Tissue went through the same process as above, except after digestion and quenching, adipocyte/SVF slurry was filtered through a 200 μm filter and centrifuged at 50 x g for 3 mins at RT. Using a 20 mL syringe and 1.5-inch, 25G needle, media containing the SVCs was removed from below the adipocytes (and saved if concurrently isolating SVCs), leaving only the adipocytes in the tube. Adipocytes were washed twice with the same media as quenching, transferred to 2 mL tubes, spun a final time, media was removed from below the adipocytes again, and TRIzol was added for RNA extraction. Mice were not pooled.
DPP4+, ICAM1+, and CD142+ cells were isolated as previously described (Merrick et al 2019). Briefly, SVCs from the subcutaneous adipose of mice (n= 2-5) were pooled and resuspended in FACS buffer (HBSS containing 3% FBS; Fisher), then incubated for 1 hr at 4°C with the following antibodies: CD26 (DPP4)-fluorescein isothiocyanate (FITC) (Biolegend, 137806; 1:200), anti-mouse ICAM1-phycoerythrin (PE)/Cy7 (Biolegend, 116122; 1:100), anti-mouse CD45-allophycocyanin (APC)/Cy7 (Biolegend, 103116; 1:1000), anti-mouse CD31-APC-Fire (Biolegend, 102528; 1:1000), and anti-mouse CD142 (Sino Biological, 50413-R001, 1:100; or R&D Systems, AF3178, 1:50). Anti-mouse CD142 antibodies were conjugated with Biotium Mix-n-Stain CF647 (Sigma, MX647S100). For lineage tracing pulse analysis, SVCs were isolated from individual mice without pooling. SVCs were stained with anti-mouse CD31, anti-mouse CD45, and anti-mouse CD140a (PDGFRΑ) (PE/Cy7) (Biolegend, 135912; 1:100). In all FACS experiments, cells were stained with 4′,6-diamidino-2-phenylindole (DAPI) (Roche, 10236276001; 1:10,000) for 5 minutes, then washed three times with FACS buffer to remove unbound antibodies. Cells were sorted with a BD FACS Aria cell sorter (BD Biosciences) equipped with a 100 μm nozzle and the following lasers and filters: DAPI, 405 and 450/50 nm; FITC, 488 and 515/20 nm; mTomato, 532 and 610/20 nm; PE/Cy7, 532 and 780/60 nm; CF647, 640 and 660/20 nm; and APC/Cy7 and APC-Fire, 640 and 780/60 nm. All compensation was performed at the time of acquisition in Diva software by using compensation beads (BioLegend, A10497) for single-color staining and SVCs for negative staining and fluorescence (DAPI and tdTomato).
Cell culture and differentiation
Adipocyte precursor cells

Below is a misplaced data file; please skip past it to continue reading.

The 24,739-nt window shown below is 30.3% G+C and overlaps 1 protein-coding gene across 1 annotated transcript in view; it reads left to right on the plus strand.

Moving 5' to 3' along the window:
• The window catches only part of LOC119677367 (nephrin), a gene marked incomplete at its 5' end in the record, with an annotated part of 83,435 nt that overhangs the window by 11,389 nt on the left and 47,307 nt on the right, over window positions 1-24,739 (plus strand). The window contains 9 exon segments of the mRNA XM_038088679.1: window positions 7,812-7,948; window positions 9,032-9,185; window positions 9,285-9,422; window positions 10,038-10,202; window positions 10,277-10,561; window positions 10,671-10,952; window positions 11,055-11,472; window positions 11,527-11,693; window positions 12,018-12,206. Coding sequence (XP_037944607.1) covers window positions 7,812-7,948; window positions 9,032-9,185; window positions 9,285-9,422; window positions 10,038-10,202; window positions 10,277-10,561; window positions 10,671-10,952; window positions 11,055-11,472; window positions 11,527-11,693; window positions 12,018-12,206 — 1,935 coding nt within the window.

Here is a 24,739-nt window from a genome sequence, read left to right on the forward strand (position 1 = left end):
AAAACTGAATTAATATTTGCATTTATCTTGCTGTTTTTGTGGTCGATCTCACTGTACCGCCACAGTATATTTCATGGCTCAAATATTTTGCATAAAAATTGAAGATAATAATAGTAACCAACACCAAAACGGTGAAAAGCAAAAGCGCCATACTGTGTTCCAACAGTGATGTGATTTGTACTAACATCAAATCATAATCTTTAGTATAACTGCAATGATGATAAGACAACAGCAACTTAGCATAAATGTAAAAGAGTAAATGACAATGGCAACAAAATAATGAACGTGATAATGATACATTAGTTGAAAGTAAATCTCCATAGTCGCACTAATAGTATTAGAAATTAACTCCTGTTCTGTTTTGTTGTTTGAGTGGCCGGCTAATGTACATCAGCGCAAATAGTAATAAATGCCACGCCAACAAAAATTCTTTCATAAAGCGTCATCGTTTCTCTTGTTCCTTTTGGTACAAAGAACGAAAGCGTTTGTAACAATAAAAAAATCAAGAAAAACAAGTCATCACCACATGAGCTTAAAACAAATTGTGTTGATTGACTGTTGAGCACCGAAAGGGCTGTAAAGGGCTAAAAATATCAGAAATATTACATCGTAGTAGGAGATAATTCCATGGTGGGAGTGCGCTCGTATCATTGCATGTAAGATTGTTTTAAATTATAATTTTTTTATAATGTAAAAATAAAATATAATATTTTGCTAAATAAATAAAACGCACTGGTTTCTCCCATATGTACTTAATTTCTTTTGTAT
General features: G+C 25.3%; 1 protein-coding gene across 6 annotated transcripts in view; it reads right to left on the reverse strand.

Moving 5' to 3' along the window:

All cells were cultured in DMEM/F12 containing 10% FBS and Primocin (50 ng/ml) (InvivoGen, ant-pm-1). DPP4+, ICAM1+, and CD142+ populations were FACS purified, plated on CellBind 384-well plates (Corning) at 15-25K cells/well, and incubated for 48 (25K cells) to 72 hours (15K cells) to facilitate attachment before the induction of adipogenic differentiation. For whole SVF, SVCs were isolated and plated in a 48 well CellBind plate (Corning) at a high confluency of one mouse per 18 wells. No cells were passaged after plating to maintain adipogenic competency. Differentiation was carried out with either maximum adipogenic cocktail, max: 500 μM isobutylmethylxanthine (Sigma, I7018), 10 μM dexamethasone (Sigma, D4902), 125 μM indomethacin (Sigma, I8280), 1 μM rosiglitazone (Cayman Chemical, 11884), 1 nM T3 (Sigma, T6397), and 20 nM insulin (Novolin) or a minimal adipogenic cocktail, min: 20 nM insulin. For the max adipogenic cocktail induction, cells were incubated with cocktail for 2 days and then transferred to adipogenic maintenance medium for the remaining 6 days (1 μM rosiglitazone, 1 nM T3, and 20 nM insulin). For all conditions, medium was changed every 2 days, and cells were harvested on day 8 of differentiation. For drug treatments, cells were treated for 4 hrs on day 8 with 1 μM isoproterenol (Sigma, I6504). Adipogenesis was assessed by staining with Biodipy 493/503 (Invitrogen, D3922) for lipid droplet accumulation and Hoechst 33342 (Thermo Fisher, 62249) for nuclei number. The cells were imaged on a Keyence inverted fluorescence microscope (BZ-X710) by using DAPI (excitation, 360/40 nm; emission, 460/50 nm) and green fluorescent protein (excitation, 470/40 nm; emission, 525/50 nm) filters. Individual wells were imaged in their entirety at 4x magnification, and at 20x to see morphology. 384-well plates were not stained and imaged in brightfield due to low cell number recovery from FACS prior to RNA extraction.